Apart from artificial islands, the coastal State enjoys the right in the exclusive economic zone to authorize, construct, operate and use only those installations and structures which have economic purposes.
The High Seas: As geographically disadvantaged State with important interests in the traditional uses of the seas, the Federal Republic of Germany remains committed to the established principle of the freedom of the high seas. This principle, which has governed all uses of the sea for centuries, has been affirmed and in various fields, adapted to new requirements in the provisions of the Convention, which will therefore have to be interpreted to the furthest extent possible in accordance with that traditional principle.
Land-Locked States: As to the regulation of the freedom of transit enjoyed by land-locked States, transit through the territory of transit States must not interfere with the sovereignty of these States. In accordance with article 125, paragraph 3, the rights and facilities provided for in Part X in no way infringe upon the sovereignty and legitimate interests of transit States. The precise content of the freedom of transit has in each single case to be agreed upon by the transit State and the land-locked State concerned. in the absence of such agreement concerning the terms and modalities for exercising the right of access of persons and goods to transit through the territory of the Federal Republic of Germany is only regulated by national law, in particular with regard to means and ways of transport and the use of traffic infrastructure.
Marine Scientific Research: Although the traditional freedom of research suffered a considerable erosion by the Convention, this freedom will remain in force for States, international organizations and private entities in some maritime areas, e.g., the sea-bed beyond the continental shelf and the high seas. However, the exclusive economic zone and the continental shelf, which are of particular interest to marine scientific research, will be subject to a consent regime, a basic element of which is the obligation of the coastal State under article 246, paragraph 3, to grant its consent in normal circumstances. In this regard, promotion and creation of favorable conditions for scientific research, as postulated in the Convention, are general principles governing the application and interpretation of all relevant provisions of the Convention.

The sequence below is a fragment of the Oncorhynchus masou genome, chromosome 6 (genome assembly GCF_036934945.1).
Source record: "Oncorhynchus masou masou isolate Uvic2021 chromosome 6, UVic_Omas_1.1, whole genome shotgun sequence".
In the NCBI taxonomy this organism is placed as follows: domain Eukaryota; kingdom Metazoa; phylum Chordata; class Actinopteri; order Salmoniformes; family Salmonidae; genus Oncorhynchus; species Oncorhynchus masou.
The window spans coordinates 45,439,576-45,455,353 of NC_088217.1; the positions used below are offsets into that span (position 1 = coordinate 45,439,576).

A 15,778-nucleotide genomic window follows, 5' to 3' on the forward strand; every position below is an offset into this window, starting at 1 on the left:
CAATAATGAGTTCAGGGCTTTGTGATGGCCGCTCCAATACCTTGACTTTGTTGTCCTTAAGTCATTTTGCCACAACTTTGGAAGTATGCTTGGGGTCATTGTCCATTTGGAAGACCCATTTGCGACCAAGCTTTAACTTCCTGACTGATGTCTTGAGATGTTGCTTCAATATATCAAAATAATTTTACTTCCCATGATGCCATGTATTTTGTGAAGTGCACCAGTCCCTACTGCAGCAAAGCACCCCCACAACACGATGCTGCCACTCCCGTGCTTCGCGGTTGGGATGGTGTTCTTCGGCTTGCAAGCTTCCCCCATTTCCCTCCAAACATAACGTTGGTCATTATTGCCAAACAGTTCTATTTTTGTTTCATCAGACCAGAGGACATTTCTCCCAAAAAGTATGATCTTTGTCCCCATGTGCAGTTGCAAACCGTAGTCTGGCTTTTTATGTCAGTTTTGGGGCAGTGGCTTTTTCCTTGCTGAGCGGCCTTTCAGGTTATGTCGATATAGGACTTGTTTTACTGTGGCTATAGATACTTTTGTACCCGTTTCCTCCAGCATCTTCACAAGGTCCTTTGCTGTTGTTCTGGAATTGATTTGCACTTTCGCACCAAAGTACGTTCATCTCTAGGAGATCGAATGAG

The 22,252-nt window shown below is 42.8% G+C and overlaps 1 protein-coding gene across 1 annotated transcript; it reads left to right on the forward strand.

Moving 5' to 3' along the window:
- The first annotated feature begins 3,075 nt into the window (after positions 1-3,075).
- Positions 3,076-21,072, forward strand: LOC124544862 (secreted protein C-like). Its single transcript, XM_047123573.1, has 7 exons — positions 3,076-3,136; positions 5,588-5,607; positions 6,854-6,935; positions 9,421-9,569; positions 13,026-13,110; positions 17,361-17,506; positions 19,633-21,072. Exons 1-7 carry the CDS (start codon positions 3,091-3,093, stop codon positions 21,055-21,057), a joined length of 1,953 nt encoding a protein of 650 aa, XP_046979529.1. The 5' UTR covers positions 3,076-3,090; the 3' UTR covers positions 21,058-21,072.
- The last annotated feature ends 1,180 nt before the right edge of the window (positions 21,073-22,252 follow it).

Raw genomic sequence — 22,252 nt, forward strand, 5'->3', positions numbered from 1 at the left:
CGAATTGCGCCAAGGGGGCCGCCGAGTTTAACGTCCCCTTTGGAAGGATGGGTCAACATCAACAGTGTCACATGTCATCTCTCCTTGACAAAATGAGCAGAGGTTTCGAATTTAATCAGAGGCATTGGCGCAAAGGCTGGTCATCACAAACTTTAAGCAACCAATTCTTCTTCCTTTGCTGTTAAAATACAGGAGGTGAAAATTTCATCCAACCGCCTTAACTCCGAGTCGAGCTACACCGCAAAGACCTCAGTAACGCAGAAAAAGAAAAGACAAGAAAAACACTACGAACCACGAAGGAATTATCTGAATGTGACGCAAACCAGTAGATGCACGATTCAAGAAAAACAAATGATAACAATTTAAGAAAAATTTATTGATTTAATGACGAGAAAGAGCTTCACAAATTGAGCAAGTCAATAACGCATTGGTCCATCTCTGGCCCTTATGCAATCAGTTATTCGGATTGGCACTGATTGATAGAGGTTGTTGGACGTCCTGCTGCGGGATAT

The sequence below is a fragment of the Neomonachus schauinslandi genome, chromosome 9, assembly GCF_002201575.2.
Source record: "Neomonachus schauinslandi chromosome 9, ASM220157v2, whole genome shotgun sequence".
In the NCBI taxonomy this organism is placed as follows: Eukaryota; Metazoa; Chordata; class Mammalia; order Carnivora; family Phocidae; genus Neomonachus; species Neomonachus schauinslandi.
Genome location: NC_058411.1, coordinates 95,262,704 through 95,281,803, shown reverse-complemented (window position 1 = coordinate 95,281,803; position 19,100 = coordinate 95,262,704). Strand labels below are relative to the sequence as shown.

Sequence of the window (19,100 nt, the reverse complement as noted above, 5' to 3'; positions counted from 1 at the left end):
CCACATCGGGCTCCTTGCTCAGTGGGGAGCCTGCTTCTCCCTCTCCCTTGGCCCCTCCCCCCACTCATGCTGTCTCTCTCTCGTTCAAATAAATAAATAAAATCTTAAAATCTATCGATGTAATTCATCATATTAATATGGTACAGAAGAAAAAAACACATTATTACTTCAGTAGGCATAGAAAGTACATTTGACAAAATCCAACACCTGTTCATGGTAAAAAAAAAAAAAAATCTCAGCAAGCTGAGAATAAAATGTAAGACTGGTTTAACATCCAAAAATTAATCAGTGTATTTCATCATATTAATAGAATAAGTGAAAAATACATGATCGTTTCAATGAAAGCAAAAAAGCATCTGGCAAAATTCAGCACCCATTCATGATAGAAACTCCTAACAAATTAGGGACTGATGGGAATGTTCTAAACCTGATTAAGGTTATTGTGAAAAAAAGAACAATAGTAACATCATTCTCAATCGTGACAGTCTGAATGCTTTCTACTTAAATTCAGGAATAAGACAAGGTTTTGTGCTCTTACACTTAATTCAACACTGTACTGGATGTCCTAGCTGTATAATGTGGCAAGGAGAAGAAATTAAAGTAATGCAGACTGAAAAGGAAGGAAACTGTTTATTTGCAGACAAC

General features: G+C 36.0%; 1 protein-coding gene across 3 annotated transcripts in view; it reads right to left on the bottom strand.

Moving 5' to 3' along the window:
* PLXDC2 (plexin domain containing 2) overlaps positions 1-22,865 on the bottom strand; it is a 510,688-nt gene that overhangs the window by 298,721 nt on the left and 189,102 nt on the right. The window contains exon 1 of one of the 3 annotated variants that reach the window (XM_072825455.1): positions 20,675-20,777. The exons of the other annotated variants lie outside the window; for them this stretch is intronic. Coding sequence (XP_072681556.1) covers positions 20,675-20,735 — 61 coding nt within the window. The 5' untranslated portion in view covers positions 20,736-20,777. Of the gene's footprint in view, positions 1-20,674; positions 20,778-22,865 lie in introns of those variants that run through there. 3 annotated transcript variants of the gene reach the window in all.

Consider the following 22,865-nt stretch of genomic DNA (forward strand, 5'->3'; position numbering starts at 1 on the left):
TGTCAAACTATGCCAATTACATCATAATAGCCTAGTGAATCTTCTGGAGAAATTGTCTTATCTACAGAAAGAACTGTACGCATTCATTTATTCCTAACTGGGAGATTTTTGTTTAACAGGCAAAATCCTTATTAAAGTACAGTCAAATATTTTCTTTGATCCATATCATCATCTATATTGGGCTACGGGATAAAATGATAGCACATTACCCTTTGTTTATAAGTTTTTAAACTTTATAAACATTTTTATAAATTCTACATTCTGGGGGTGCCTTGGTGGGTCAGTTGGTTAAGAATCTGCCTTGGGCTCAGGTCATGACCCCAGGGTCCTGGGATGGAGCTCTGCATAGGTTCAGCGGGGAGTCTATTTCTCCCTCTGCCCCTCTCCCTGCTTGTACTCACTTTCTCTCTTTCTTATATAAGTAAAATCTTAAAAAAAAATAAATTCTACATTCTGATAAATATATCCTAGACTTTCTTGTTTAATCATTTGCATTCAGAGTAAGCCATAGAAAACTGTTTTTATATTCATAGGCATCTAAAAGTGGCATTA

The marine scientific research regime on the continental shelf beyond 200 nautical miles denies the coastal State the discretion to withhold consent under article 246, paragraph 5 (a), outside areas it has publicly designated in accordance with the prerequisite stipulated in paragraph 6. Relating to the obligation, to disclose information about exploitation or exploratory operations in the process of designation is taken into account in article 246, paragraph 6, which explicitly excluded details from the information to be provided."

"The German Democratic Republic declares that it accepts an arbitral tribunal as provided for in article 287, paragraph 1 (c), which is to be constituted in accordance with Annex VII, as competent for the settlement of disputes concerning the interpretation or application of this Convention, which cannot be settled by the States involved by recourse to other peaceful means of dispute settlement agreed between them.
The German Democratic Republic further declares that it accepts a special arbitral tribunal as provided for in article 287, paragraph 1 (d), which is to be constituted in accordance with Annex VIII, as competent for the settlement of disputes concerning the in terpretation or application of articles of this Convention relating to fisheries, the protection and preservation of the marine environment, marine scientific research and navigation, including pollution from ships and through dumping.
The German Democratic Republic recognizes the competence, provided for in article 292 of the Convention, of the International Tribunal for the Law of the Sea in matters relating to the prompt release of vessels and crews.
The German Democratic Republic declares, in accordance with article 298 of the Convention, that it does not accept any compulsory procedures entailing binding decisions:
- -in disputes relating to sea boundary delimitations,
- -in disputes relating to military activities and
- -in disputes concerning which the United Nations Security Council exercises the functions assigned to it by the Charter of the United Nations."

"The German Democratic Republic reserves the right, in connection with the ratification of the Convention on the Law of the Sea, to make declarations and statements pursuant to article 310 of the Convention and to present its views on declarations and statements made by other States when signing, ratifying or acceding to the Convention."